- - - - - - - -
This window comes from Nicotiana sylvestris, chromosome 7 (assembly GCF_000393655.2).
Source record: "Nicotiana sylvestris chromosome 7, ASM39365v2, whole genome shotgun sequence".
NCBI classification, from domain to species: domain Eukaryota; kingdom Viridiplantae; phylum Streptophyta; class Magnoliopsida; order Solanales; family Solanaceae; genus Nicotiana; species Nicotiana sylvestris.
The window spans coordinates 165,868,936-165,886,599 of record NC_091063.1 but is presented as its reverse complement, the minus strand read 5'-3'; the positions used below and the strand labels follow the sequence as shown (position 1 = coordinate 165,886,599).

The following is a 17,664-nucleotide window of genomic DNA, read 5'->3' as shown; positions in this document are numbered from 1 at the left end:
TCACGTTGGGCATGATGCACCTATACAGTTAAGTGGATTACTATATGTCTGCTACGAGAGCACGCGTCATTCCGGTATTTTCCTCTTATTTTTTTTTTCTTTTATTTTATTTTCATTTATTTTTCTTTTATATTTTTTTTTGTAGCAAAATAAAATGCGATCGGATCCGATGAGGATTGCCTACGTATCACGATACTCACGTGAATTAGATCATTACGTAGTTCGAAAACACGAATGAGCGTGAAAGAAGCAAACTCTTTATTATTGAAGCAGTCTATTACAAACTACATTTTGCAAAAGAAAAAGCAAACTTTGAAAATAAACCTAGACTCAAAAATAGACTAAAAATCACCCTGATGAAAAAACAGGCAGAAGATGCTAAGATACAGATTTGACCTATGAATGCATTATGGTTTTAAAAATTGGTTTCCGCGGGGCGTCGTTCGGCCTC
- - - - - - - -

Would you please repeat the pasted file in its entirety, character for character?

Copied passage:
This window comes from Nicotiana sylvestris, chromosome 7 (assembly GCF_000393655.2).
Source record: "Nicotiana sylvestris chromosome 7, ASM39365v2, whole genome shotgun sequence".
NCBI classification, from domain to species: domain Eukaryota; kingdom Viridiplantae; phylum Streptophyta; class Magnoliopsida; order Solanales; family Solanaceae; genus Nicotiana; species Nicotiana sylvestris.
The window spans coordinates 165,868,936-165,886,599 of record NC_091063.1 but is presented as its reverse complement, the minus strand read 5'-3'; the positions used below and the strand labels follow the sequence as shown (position 1 = coordinate 165,886,599).

The following is a 17,664-nucleotide window of genomic DNA, read 5'->3' as shown; positions in this document are numbered from 1 at the left end:
TCACGTTGGGCATGATGCACCTATACAGTTAAGTGGATTACTATATGTCTGCTACGAGAGCACGCGTCATTCCGGTATTTTCCTCTTATTTTTTTTTTCTTTTATTTTATTTTCATTTATTTTTCTTTTATATTTTTTTTTGTAGCAAAATAAAATGCGATCGGATCCGATGAGGATTGCCTACGTATCACGATACTCACGTGAATTAGATCATTACGTAGTTCGAAAACACGAATGAGCGTGAAAGAAGCAAACTCTTTATTATTGAAGCAGTCTATTACAAACTACATTTTGCAAAAGAAAAAGCAAACTTTGAAAATAAACCTAGACTCAAAAATAGACTAAAAATCACCCTGATGAAAAAACAGGCAGAAGATGCTAAGATACAGATTTGACCTATGAATGCATTATGGTTTTAAAAATTGGTTTCCGCGGGGCGTCGTTCGGCCTC